The Resume Black Hole: Online Applications from a Job Seeker’s Perspective

by Ryan Kohler

Automated applications, with their drop-down menus and seemingly endless empty fields, are all-too-familiar to today’s job seeker. While they may be a boon to employers, who use them to store and organize applicants’ information in a ready-made database, they can be frustrating to the applicants themselves. For the very same reasons employers find online applications appealing-time and ease-many job seekers find them to be a hassle.

While online applications usually generate an automated response to acknowledge receipt, a recent survey by Seven Step RPO, a recruiting services provider, revealed that applicants frequently receive no response upon submitting their resumes and cover letters. Hence the nickname for these automated applications: the “resume black hole.” Although employers don’t like to acknowledge this disservice to potential candidates, the recent survey showed that more than 2,500 job seekers of all skill levels indicated they never heard from companies after submitting an application-and that this “black hole” effect has led them to avoid other online applications. More specifically, here are three features that frustrate job seekers about the automated application process.

1. Applicants receive no response or an automated form letter.

A whopping 25 percent of survey respondents said that they received no acknowledgment from the potential employer that their last online application was even received. (This 25 percent was predominantly made up of senior citizens and millenials, who, arguably and respectively, have less technology savvy and suitable professional experience to fill the available position.) More often than not, even when they do hear back, the only response applicants ever receive is an automatically generated template. For this reason, nearly 50 percent of survey respondents stated that they prefer to seek out a human resources contact via the employers’ website and send a cover letter and resume directly to that contact person, rather than using an online application.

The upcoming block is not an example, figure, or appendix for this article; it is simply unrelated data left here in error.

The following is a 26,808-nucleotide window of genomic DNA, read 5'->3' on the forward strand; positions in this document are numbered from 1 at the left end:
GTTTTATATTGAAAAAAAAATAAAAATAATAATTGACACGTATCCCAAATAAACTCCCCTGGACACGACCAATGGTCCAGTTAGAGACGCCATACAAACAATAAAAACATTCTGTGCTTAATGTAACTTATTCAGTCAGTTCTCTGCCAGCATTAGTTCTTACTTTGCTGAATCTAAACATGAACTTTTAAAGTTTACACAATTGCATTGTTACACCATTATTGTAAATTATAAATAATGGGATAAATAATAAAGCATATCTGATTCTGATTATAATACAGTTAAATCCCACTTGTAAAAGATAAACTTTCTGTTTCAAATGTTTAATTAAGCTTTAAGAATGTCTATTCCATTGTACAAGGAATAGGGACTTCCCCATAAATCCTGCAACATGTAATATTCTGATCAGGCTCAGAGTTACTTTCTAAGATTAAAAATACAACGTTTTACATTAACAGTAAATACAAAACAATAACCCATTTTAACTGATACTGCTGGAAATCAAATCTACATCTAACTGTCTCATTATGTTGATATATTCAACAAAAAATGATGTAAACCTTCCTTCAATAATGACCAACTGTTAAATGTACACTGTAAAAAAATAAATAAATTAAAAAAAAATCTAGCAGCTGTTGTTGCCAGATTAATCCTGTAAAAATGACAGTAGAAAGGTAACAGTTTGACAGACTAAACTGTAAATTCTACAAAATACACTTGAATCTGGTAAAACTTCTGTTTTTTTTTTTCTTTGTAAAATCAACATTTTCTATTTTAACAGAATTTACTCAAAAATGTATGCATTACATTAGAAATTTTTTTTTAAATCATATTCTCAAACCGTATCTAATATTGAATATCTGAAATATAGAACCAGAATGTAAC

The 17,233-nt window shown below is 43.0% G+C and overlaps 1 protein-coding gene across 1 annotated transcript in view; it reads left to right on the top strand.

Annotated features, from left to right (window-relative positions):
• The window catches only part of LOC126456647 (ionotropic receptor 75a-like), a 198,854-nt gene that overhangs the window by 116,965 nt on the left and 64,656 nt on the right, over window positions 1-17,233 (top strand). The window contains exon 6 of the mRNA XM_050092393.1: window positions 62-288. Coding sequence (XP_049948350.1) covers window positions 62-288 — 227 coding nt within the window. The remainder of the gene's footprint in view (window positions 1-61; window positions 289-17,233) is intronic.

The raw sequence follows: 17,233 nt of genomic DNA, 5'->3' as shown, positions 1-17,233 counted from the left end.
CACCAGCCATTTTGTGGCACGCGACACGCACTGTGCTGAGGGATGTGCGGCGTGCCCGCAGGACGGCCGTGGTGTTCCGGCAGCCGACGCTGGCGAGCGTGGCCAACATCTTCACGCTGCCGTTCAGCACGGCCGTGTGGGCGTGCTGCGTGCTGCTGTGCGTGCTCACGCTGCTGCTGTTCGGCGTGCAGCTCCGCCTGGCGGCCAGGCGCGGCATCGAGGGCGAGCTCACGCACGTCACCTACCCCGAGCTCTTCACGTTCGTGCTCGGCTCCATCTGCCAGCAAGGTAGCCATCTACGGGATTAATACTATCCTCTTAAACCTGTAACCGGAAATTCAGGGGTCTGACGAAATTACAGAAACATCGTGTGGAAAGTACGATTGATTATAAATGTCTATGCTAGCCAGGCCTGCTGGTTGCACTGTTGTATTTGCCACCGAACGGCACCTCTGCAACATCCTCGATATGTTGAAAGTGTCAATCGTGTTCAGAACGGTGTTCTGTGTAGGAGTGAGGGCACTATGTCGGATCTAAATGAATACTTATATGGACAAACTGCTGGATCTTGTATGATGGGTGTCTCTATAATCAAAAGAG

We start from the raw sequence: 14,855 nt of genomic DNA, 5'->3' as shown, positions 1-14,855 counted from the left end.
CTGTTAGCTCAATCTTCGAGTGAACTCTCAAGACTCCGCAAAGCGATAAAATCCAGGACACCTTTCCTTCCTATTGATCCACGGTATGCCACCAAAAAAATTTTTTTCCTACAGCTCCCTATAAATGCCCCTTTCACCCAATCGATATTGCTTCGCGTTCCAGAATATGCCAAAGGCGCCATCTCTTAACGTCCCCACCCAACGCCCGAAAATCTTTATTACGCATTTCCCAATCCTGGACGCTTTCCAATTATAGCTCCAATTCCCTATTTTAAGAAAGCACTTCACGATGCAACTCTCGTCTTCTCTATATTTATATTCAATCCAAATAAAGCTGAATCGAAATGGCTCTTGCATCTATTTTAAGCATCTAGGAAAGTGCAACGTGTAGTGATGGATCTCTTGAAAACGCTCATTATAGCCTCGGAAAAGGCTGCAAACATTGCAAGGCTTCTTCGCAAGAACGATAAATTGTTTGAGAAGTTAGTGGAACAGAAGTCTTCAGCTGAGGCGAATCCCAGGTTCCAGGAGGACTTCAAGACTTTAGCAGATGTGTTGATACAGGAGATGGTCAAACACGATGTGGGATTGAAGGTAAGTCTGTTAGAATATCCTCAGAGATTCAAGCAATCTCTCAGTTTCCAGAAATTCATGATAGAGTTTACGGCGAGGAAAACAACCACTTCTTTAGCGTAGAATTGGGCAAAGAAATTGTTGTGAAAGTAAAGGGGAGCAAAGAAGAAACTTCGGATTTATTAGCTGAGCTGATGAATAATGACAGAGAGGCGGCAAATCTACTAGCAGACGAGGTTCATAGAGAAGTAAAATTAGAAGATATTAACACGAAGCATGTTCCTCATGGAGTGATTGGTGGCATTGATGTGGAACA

2. Online applications are lengthy and tedious.

Job hunters are busy people because they know that finding a new job can often be a numbers game: the more jobs they apply for, the higher their chances of getting one. Spending hours on a single online application does not fit into this equation, especially when most of the information requested is already listed in detail on their resume. In the Seven Step survey, about 30 percent of respondents said they don’t want to spend more than fifteen minutes filling out an online application.

3. Employers don’t use their online applications wisely to build a talent-pool database.

Obviously, with the vast number of applicants competing over the small number of positions, every job seeker won’t hear back about every job. But, if employers made better use of the databases their online applications automatically generate, they would take the time to engage with candidates who may not be exactly suited to one position but ideal for another one that’s bound to open up in the future. By networking to foster these talent communities, employers can avoid wasting time and energy in the future.


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